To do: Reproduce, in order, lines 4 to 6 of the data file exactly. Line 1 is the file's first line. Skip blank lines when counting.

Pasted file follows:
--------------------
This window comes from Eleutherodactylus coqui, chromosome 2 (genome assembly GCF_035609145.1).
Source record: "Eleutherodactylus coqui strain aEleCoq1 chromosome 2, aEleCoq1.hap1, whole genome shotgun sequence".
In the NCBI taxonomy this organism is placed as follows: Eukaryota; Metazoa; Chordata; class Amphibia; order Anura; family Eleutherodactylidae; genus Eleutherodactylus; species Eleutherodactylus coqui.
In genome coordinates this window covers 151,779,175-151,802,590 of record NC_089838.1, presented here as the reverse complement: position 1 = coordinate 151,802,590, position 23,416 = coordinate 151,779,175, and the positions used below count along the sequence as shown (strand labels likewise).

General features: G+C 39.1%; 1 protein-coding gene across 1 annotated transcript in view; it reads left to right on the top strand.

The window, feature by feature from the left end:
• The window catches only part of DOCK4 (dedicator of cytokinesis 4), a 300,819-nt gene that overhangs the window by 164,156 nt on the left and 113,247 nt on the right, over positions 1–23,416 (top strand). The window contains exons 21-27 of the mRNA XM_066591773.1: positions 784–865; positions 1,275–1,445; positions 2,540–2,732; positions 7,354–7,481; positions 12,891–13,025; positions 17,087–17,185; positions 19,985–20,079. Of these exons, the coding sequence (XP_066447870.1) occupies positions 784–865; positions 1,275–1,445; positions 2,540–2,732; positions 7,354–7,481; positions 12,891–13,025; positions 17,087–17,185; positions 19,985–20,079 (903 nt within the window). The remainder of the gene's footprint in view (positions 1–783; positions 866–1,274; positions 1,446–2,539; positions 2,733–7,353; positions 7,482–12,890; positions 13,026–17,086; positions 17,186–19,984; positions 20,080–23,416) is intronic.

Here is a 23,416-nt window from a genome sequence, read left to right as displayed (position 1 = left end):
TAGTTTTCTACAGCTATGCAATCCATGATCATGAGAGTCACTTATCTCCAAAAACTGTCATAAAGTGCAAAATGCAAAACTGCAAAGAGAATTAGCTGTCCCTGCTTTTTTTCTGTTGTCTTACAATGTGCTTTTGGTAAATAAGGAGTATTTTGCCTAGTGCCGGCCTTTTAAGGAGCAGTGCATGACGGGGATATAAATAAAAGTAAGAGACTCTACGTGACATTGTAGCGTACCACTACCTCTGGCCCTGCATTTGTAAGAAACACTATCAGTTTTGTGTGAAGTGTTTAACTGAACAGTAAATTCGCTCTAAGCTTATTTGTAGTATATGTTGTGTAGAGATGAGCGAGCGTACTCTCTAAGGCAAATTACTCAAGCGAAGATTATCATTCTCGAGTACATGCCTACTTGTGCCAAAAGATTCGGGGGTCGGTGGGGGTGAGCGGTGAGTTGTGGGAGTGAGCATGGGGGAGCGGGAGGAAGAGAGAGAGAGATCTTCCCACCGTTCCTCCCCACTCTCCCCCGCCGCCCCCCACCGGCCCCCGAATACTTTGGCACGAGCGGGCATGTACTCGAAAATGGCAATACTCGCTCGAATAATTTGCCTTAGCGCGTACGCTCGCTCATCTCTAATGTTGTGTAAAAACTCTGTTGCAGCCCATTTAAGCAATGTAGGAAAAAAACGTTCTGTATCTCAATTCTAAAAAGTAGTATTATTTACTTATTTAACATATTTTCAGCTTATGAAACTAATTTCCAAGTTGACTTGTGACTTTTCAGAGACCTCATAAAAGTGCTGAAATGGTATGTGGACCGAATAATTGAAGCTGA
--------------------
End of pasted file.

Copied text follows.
In genome coordinates this window covers 151,779,175-151,802,590 of record NC_089838.1, presented here as the reverse complement: position 1 = coordinate 151,802,590, position 23,416 = coordinate 151,779,175, and the positions used below count along the sequence as shown (strand labels likewise).

General features: G+C 39.1%; 1 protein-coding gene across 1 annotated transcript in view; it reads left to right on the top strand.

The window, feature by feature from the left end: